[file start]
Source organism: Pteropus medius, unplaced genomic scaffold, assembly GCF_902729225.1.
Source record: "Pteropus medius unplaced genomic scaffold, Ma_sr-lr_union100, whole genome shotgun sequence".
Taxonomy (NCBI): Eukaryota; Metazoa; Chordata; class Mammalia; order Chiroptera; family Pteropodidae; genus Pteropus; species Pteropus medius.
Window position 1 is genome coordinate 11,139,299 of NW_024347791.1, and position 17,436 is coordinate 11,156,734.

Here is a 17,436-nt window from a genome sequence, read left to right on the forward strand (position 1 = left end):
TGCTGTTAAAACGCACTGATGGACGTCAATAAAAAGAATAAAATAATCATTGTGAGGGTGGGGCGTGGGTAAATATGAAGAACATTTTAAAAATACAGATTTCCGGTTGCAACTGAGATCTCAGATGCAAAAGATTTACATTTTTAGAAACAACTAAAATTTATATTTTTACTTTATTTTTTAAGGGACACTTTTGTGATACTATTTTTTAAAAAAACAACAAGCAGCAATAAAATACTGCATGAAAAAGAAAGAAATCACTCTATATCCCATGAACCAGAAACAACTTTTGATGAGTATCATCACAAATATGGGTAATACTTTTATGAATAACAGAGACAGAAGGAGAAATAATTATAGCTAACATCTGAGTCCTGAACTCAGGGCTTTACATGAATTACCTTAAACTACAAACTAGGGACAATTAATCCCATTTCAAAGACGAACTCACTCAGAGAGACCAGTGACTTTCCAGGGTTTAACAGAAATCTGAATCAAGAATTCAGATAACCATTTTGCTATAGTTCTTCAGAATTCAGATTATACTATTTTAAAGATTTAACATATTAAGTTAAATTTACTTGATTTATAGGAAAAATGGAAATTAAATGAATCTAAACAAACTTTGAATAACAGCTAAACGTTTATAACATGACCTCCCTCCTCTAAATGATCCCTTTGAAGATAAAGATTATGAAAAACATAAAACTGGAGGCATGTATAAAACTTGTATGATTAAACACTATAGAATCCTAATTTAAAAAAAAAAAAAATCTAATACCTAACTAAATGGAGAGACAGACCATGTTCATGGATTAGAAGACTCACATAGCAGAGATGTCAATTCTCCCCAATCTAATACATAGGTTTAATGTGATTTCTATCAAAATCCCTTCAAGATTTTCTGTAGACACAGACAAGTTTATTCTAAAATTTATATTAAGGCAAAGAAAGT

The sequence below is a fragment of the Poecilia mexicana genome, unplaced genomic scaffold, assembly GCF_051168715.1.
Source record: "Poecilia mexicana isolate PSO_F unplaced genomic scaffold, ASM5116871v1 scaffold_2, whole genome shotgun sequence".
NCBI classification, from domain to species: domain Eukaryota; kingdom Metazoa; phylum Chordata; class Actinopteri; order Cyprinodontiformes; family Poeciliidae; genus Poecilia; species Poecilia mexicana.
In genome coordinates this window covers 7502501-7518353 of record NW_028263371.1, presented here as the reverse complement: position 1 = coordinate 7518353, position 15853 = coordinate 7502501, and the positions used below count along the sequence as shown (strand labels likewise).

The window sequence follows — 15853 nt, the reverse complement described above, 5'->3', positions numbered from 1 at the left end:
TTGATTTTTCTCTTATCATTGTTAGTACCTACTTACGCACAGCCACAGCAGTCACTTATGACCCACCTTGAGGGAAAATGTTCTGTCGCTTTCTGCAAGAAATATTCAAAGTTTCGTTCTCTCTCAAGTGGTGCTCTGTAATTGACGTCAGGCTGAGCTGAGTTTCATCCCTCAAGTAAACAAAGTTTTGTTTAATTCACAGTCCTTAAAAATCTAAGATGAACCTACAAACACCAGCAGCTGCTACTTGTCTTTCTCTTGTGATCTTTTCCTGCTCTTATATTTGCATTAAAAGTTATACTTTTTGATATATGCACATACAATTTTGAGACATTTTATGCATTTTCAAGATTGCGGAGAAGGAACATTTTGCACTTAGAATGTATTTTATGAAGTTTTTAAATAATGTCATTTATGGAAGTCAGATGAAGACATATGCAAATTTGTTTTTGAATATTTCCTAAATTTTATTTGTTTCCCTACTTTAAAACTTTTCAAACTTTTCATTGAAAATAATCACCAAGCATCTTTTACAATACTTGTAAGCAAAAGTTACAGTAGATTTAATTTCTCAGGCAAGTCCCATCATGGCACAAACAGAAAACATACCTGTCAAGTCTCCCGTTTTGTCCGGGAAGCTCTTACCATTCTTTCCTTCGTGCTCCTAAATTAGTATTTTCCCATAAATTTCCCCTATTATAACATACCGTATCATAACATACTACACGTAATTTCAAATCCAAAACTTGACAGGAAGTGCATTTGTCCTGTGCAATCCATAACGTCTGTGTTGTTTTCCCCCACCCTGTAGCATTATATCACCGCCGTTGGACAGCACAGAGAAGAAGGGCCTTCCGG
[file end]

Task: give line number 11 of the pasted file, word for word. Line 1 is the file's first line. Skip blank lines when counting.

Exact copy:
The window sequence follows — 15853 nt, the reverse complement described above, 5'->3', positions numbered from 1 at the left end: